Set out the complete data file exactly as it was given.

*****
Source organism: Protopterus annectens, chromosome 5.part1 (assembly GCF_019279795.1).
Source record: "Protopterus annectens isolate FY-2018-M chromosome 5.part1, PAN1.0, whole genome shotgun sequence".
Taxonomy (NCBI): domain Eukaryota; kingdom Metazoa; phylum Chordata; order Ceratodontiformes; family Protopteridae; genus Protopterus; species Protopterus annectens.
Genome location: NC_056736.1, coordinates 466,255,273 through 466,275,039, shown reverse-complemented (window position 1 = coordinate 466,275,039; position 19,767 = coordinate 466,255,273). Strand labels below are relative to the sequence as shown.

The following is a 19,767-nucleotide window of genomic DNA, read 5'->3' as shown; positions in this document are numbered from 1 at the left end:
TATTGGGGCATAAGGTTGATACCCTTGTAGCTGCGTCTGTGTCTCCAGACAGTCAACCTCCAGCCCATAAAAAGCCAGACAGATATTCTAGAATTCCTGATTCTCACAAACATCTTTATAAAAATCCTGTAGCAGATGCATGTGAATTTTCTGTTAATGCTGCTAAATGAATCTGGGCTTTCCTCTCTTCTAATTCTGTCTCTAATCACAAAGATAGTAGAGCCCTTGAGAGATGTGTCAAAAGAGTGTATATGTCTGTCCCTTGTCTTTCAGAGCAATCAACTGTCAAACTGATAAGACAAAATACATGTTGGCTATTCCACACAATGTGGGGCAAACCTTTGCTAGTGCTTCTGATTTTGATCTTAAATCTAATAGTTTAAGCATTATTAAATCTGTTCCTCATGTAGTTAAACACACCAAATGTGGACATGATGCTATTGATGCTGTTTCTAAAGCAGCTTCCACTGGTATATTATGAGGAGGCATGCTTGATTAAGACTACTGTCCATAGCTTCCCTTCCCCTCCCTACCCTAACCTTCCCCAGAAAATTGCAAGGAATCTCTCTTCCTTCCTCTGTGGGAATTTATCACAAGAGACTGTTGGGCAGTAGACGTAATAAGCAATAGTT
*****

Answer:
Source organism: Protopterus annectens, chromosome 5.part1 (assembly GCF_019279795.1).
Source record: "Protopterus annectens isolate FY-2018-M chromosome 5.part1, PAN1.0, whole genome shotgun sequence".
Taxonomy (NCBI): domain Eukaryota; kingdom Metazoa; phylum Chordata; order Ceratodontiformes; family Protopteridae; genus Protopterus; species Protopterus annectens.
Genome location: NC_056736.1, coordinates 466,255,273 through 466,275,039, shown reverse-complemented (window position 1 = coordinate 466,275,039; position 19,767 = coordinate 466,255,273). Strand labels below are relative to the sequence as shown.

The following is a 19,767-nucleotide window of genomic DNA, read 5'->3' as shown; positions in this document are numbered from 1 at the left end:
TATTGGGGCATAAGGTTGATACCCTTGTAGCTGCGTCTGTGTCTCCAGACAGTCAACCTCCAGCCCATAAAAAGCCAGACAGATATTCTAGAATTCCTGATTCTCACAAACATCTTTATAAAAATCCTGTAGCAGATGCATGTGAATTTTCTGTTAATGCTGCTAAATGAATCTGGGCTTTCCTCTCTTCTAATTCTGTCTCTAATCACAAAGATAGTAGAGCCCTTGAGAGATGTGTCAAAAGAGTGTATATGTCTGTCCCTTGTCTTTCAGAGCAATCAACTGTCAAACTGATAAGACAAAATACATGTTGGCTATTCCACACAATGTGGGGCAAACCTTTGCTAGTGCTTCTGATTTTGATCTTAAATCTAATAGTTTAAGCATTATTAAATCTGTTCCTCATGTAGTTAAACACACCAAATGTGGACATGATGCTATTGATGCTGTTTCTAAAGCAGCTTCCACTGGTATATTATGAGGAGGCATGCTTGATTAAGACTACTGTCCATAGCTTCCCTTCCCCTCCCTACCCTAACCTTCCCCAGAAAATTGCAAGGAATCTCTCTTCCTTCCTCTGTGGGAATTTATCACAAGAGACTGTTGGGCAGTAGACGTAATAAGCAATAGTT